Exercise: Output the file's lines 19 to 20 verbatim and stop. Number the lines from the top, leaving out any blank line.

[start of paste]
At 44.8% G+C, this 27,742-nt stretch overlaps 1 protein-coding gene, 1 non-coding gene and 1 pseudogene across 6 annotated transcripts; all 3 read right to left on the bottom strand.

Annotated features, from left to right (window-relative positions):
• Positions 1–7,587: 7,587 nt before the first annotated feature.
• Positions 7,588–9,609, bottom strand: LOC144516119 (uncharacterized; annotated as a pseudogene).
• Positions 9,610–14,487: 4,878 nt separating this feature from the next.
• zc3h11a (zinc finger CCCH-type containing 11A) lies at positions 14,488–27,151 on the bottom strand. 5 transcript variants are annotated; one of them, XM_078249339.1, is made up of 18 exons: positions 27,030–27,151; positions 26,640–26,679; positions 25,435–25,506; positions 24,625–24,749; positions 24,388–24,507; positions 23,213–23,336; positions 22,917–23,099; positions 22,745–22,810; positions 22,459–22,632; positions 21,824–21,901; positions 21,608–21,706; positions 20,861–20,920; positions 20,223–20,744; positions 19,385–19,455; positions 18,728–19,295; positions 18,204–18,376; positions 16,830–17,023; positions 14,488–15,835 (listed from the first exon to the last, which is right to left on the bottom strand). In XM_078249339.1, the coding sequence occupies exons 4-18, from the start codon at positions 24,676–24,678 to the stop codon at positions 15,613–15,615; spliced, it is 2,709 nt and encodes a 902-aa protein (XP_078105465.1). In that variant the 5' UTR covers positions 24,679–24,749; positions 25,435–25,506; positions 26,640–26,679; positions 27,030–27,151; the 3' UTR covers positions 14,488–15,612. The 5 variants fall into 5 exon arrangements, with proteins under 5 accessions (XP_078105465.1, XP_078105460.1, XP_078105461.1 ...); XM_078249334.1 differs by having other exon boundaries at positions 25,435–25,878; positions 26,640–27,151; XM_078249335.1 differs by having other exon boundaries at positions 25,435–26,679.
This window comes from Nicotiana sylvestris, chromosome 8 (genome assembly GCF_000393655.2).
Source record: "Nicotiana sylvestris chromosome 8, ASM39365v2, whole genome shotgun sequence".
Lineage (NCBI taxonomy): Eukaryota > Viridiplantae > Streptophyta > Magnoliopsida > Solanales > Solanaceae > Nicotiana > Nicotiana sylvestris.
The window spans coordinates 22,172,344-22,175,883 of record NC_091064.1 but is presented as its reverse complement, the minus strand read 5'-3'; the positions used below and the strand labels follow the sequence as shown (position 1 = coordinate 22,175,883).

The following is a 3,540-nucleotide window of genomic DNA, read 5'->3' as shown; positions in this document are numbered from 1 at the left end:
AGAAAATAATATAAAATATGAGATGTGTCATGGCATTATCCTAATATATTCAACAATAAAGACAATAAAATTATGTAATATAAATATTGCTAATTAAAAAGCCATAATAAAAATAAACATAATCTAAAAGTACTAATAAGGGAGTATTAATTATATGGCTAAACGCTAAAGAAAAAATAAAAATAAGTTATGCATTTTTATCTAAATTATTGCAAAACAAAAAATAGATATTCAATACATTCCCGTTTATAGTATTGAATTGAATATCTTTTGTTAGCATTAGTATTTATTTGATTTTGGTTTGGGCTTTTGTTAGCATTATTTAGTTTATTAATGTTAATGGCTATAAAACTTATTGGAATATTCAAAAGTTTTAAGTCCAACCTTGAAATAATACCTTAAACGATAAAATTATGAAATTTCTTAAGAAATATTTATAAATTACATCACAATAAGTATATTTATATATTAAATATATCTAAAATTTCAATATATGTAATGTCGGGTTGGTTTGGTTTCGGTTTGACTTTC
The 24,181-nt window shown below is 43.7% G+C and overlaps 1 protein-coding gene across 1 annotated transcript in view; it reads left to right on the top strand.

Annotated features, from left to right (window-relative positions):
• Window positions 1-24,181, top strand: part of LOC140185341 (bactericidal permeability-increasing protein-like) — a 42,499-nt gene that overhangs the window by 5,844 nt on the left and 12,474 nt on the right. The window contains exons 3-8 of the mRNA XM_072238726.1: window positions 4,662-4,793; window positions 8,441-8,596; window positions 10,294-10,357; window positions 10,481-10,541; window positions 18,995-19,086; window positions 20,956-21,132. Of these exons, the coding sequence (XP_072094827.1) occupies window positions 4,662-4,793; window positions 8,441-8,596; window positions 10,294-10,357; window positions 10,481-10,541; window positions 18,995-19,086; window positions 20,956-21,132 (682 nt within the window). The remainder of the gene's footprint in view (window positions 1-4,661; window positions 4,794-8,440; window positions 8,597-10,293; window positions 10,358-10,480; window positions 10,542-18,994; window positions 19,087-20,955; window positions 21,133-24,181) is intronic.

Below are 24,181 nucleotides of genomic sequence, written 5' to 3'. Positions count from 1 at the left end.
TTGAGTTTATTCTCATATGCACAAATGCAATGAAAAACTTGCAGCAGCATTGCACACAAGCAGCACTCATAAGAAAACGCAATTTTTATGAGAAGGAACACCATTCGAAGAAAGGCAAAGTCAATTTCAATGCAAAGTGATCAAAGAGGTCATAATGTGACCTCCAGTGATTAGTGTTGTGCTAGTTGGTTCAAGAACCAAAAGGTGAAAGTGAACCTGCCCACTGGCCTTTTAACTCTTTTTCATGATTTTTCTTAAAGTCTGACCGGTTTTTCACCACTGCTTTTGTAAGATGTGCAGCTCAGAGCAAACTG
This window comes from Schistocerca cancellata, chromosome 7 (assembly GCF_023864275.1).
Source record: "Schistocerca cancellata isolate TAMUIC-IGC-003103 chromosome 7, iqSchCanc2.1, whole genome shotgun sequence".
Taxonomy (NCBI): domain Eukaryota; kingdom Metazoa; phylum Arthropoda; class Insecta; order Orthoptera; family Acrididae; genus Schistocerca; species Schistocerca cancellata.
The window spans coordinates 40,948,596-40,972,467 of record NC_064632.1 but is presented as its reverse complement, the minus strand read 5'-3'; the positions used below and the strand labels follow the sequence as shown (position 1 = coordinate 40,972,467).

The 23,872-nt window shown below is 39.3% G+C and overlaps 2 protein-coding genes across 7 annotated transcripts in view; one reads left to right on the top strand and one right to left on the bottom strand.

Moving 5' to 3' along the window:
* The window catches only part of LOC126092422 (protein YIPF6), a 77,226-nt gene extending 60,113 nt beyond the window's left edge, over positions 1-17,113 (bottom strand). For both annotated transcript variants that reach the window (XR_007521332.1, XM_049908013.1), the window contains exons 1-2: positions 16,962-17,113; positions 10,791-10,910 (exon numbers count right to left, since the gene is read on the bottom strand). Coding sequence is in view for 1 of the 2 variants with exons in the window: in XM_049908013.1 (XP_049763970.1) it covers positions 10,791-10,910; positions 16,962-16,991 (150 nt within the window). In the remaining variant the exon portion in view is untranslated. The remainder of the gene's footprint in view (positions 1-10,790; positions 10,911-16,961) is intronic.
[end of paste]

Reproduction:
Source record: "Schistocerca cancellata isolate TAMUIC-IGC-003103 chromosome 7, iqSchCanc2.1, whole genome shotgun sequence".
Taxonomy (NCBI): domain Eukaryota; kingdom Metazoa; phylum Arthropoda; class Insecta; order Orthoptera; family Acrididae; genus Schistocerca; species Schistocerca cancellata.